Hostname: page-component-797576ffbb-jhnrh Total loading time: 0 Render date: 2023-12-04T16:09:02.126Z Has data issue: false Feature Flags: { "corePageComponentGetUserInfoFromSharedSession": true, "coreDisableEcommerce": false, "useRatesEcommerce": true } hasContentIssue false

Nanoengineered thrusters for the next giant leap in space exploration

Published online by Cambridge University Press:  08 October 2015

Paulo C. Lozano
Massachusetts Institute of Technology, USA;
Brian L. Wardle
Massachusetts Institute of Technology, USA;
Padraig Moloney
Lockheed Martin Space Systems Company, USA;
Suraj Rawal
Lockheed Martin Space Systems Company, USA;
Get access


The physics underlying operation of cold (room-temperature) ionic-liquid emitter sources for use in propulsion shows that such thrusters are advantaged relative to all other “rockets” because of the direct scaling of power with emitter array density. Nanomaterials and their integration through nano- and microfabrication can propel these charged-particle sources to the forefront and open up new applications including mass-efficient in-orbit satellite propulsion and high-thrust-density deep-space exploration. Analyses of electrostatic, fluid-dynamic, and electrochemical limits all suggest that arrays of such ionic-liquid thrusters can reach thrust densities beyond most in-space propulsion concepts, with a limit on nanoporous thruster packing density of ∼1 μm due to ionic-liquid viscous flow and electrochemistry. Nanoengineered materials and manufacturing schemes are suggested for the implementation of microfabricated and nanostructured thruster arrays.

Research Article
Copyright © Materials Research Society 2015 

Access options

Get access to the full version of this content by using one of the access options below. (Log in options will check for institutional or personal access. Content may require purchase if you do not have access.)


Jahn, R.G., Physics of Electric Propulsion (McGraw-Hill, New York, 1968).Google Scholar
Martinez-Sanchez, M., Pollard, J.E., J. Propul. Power 14, 688 (1998).CrossRefGoogle Scholar
Ahedo, E., Plasma Phys. Control. Fusion 53, 124037 (2011).CrossRefGoogle Scholar
Goebel, D.M., Watkins, R.M., Jameson, K.K., J. Propul. Power 23, 552 (2007).CrossRefGoogle Scholar
Warner, D.J., Branam, R.D., Hargus, W.A., J. Propul. Power 26, 130 (2010).CrossRefGoogle Scholar
Farnell, C.C., Farnell, C.C., Farnell, S.C., Williams, J.D., “Electrostatic Analyzers with Application to Electric Propulsion Testing,” presented at the 33rd International Electric Propulsion Conference, Washington, DC, October 6–10, 2013, IEPC-2013-300.Google Scholar
Rand, L.P., Williams, J.D., IEEE Trans. Plasma Sci. 43, 190 (2015).CrossRefGoogle Scholar
Ziemer, J.K., Merkowitz, S.M., “Microthrust Propulsion of the LISA Mission,” presented at the 40th AIAA Joint Propulsion Conference, Fort Lauderdale, FL, July 12–14, 2004.Google Scholar
Waydo, S., Henry, D., Campbell, M., Aerospace Conf. Proc. 431, 1435-431-445 (IEEE, 2002).Google Scholar
Roco, M.C., Mirkin, C.A., Hersam, M.C., Nanotechnology Research Directions for Societal Needs in 2020: Retrospective and Outlook (Springer, Boston, 2011), vol. 1.CrossRefGoogle Scholar
“Report on Technology Horizons: A Vision for Air Force Science and Technology During 2010–2030” (Report AF/ST-TR-10–01, Defense Technical Information Center, Washington, DC, 2010).Google Scholar
NASA Space Technology Roadmaps and Priorities: Restoring NASA's Technological Edge and Paving the Way for a New Era in Space (National Academies Press, Washington, DC, 2012).Google Scholar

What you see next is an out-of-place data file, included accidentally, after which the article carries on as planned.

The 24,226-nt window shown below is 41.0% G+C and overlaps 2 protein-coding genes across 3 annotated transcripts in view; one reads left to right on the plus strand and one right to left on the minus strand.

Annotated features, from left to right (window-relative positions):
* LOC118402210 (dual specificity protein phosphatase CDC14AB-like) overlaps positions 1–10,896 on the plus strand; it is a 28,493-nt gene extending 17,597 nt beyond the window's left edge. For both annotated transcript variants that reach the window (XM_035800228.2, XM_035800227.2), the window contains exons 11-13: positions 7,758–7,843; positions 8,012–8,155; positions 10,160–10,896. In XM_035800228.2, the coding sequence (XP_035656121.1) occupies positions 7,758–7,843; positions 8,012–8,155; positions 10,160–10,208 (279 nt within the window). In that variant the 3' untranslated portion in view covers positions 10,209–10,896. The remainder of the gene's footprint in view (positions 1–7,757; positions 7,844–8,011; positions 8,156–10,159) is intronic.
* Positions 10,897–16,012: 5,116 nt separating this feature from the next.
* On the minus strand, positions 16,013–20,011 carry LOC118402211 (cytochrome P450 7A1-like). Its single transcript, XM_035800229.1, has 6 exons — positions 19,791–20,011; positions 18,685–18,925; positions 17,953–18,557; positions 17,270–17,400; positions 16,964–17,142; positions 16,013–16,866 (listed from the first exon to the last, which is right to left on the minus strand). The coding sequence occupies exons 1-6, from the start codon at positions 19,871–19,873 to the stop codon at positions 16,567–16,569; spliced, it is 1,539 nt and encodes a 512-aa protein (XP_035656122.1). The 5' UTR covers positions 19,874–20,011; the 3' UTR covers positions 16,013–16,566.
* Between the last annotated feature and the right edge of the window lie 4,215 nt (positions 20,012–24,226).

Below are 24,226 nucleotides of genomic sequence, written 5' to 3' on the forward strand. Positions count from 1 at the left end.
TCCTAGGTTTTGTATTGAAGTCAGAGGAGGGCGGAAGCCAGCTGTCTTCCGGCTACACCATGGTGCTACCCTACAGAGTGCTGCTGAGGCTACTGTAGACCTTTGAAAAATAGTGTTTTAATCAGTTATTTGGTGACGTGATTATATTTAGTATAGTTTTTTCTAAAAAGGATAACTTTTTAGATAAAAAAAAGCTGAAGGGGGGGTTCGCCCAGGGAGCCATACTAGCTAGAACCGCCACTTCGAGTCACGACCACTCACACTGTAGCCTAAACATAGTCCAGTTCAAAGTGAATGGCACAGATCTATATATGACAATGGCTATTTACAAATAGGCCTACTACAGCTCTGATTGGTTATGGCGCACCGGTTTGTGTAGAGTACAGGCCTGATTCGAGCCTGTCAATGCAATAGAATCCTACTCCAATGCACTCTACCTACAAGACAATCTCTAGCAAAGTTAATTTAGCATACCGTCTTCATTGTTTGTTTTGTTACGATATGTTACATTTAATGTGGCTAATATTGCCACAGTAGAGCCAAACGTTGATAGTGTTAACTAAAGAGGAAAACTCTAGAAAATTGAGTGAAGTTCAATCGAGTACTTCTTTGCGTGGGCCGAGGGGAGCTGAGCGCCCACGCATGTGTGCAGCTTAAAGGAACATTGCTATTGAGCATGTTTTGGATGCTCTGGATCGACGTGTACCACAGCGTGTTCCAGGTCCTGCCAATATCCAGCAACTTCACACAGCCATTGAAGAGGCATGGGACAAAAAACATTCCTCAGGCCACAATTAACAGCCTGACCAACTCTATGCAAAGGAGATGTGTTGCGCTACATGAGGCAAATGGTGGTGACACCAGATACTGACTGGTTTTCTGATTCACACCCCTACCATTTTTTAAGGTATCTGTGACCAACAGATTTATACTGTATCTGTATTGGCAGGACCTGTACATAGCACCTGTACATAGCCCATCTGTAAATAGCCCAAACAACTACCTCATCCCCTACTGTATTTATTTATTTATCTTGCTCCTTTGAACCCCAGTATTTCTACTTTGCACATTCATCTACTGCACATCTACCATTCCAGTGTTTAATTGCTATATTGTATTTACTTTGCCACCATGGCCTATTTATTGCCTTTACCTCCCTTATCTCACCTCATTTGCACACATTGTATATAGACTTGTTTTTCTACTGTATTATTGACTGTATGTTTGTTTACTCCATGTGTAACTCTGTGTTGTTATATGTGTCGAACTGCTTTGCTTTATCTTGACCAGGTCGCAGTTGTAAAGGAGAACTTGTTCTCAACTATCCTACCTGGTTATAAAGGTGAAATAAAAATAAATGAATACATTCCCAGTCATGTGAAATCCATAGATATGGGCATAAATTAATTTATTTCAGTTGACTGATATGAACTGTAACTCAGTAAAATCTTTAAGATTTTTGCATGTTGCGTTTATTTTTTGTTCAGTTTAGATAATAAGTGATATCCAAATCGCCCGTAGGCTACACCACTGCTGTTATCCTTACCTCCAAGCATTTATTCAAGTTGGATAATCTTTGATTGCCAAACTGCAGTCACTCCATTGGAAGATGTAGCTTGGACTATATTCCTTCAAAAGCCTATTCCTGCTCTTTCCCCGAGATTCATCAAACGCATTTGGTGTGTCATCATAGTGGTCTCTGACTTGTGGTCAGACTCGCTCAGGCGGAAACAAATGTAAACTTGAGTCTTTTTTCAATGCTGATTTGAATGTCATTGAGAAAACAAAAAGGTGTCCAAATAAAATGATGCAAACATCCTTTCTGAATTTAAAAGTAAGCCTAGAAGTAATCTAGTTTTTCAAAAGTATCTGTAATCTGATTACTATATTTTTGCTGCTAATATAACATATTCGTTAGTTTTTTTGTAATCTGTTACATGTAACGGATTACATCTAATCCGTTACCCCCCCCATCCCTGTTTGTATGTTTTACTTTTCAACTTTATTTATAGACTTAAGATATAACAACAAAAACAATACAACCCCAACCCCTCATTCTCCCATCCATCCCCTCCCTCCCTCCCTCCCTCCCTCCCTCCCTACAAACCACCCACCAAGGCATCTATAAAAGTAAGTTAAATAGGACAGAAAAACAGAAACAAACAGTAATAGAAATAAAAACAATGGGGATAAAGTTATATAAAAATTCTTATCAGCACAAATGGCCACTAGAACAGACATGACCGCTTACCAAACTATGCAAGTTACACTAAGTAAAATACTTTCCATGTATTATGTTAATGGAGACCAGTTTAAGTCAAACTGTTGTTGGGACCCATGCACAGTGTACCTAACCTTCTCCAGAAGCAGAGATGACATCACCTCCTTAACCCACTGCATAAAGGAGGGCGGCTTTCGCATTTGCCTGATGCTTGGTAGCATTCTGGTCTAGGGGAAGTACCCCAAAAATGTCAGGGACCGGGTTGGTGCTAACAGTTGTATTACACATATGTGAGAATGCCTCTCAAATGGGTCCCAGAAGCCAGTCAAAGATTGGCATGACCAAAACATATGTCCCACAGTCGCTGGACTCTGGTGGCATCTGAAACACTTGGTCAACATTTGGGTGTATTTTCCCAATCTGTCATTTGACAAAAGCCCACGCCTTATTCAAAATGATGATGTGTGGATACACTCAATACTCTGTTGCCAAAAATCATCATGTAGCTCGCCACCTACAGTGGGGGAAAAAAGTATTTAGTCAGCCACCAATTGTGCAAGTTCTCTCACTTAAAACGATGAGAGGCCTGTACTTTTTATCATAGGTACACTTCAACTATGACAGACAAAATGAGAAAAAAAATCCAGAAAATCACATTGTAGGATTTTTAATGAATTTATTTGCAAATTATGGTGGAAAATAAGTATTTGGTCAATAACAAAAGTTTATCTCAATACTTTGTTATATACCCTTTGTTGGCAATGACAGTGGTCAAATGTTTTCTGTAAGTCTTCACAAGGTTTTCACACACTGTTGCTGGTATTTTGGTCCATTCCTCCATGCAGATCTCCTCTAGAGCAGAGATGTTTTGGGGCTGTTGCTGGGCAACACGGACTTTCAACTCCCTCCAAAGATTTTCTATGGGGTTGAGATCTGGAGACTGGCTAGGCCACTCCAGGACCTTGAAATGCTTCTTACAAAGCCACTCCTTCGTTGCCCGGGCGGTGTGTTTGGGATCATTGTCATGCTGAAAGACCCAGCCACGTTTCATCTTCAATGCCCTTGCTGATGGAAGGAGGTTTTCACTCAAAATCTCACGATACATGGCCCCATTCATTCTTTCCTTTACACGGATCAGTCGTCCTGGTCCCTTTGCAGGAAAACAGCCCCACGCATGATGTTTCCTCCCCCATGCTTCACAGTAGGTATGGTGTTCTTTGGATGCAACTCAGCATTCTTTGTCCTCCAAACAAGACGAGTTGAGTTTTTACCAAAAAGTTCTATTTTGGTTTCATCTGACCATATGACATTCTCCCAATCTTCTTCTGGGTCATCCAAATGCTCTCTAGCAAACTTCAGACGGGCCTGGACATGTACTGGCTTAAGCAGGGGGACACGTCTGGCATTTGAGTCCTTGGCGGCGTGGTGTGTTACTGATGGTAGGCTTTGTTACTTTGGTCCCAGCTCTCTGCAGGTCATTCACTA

Jahn, R.G., Physics of Electric Propulsion (McGraw-Hill, New York, 1968).Google Scholar
Welton, T., Chem. Rev. 99, 2071 (1999).CrossRefGoogle Scholar
Taylor, G., Proc. R. Soc. London, A 280, 383 (1964).CrossRefGoogle Scholar
Lozano, P., Martinez-Sanchez, M., J. Colloid Interface Sci. 282, 415 (2005).CrossRefGoogle Scholar
Lozano, P.C., J. Phys. D Appl. Phys. 39, 126 (2006).CrossRefGoogle Scholar
Velásquez-García, L.F., Akinwande, A.I., Martinez-Sanchez, M., J. Microelectromech. Syst. 15, 1272 (2006).CrossRefGoogle Scholar
Courtney, D.G., Li, H., Lozano, P.C., J. Microelectromech. Syst. 22, 471 (2013).CrossRefGoogle Scholar
Dandavino, S., Ataman, C., Ryan, C.N., Chakraborty, S., Courtney, D., Stark, J.P.W., Shea, H., J. Micromech. Microeng. 24, 075011 (2014).CrossRefGoogle Scholar
Lozano, P., Martínez-Sánchez, M., J. Colloid Interface Sci. 280, 149 (2004).CrossRefGoogle Scholar
Spearing, S., Acta Mater. 48, 179 (2000).CrossRefGoogle Scholar
Romero-Sanz, I., Bocanegra, R., de la Mora, J.F., Gamero-Castano, M., J. Appl. Phys. 94, 3599 (2003).CrossRefGoogle Scholar
Lozano, P., Martínez-Sánchez, M., Lopez-Urdiales, J.M., J. Colloid Interface Sci. 276, 392 (2004).CrossRefGoogle Scholar
Courtney, D.G., Li, H.Q., Lozano, P., J. Phys. D Appl. Phys. 45, 485203 (2012).CrossRefGoogle Scholar
Brikner, N., Lozano, P.C., Appl. Phys. Lett. 101, 193504 (2012).CrossRefGoogle Scholar
Canonica, M.D., Wardle, B.L., Lozano, P.C., J. Micromech. Microeng. 25, 015017 (2015).CrossRefGoogle Scholar
Krejci, D., Mier-Hicks, F., Fucetola, C., Hsu-Schouten, A., Martel, F., Lozano, P., “Design and Characterization of a Scalable Ion Electrospray Propulsion System,” presented at the 34th International Electric Propulsion Conference, July 4–10, 2015, Hyogo-Kobe, Japan, IEPC-2015-149.Google Scholar
Lachman, N., Xu, H., Zhou, Y., Ghaffari, M., Lin, M., Bhattacharyya, D., Ugur, A., Gleason, K.K., Zhang, Q.M., Wardle, B.L., Adv. Mater. Interfaces 1, 1400076 (2014).CrossRefGoogle Scholar
Zhou, Y., Ghaffari, M., Lin, M., Parsons, E.M., Liu, Y., Wardle, B.L., Zhang, Q.M., Electrochim. Acta 111, 608 (2013).CrossRefGoogle Scholar
Mackus, A.J.M., Bol, A.A., Kessels, W.M.M., Nanoscale 6, 10941 (2014).CrossRefGoogle Scholar
Knez, M., Nielsch, K., Niinistö, L., Adv. Mater. 19, 3425 (2007).CrossRefGoogle Scholar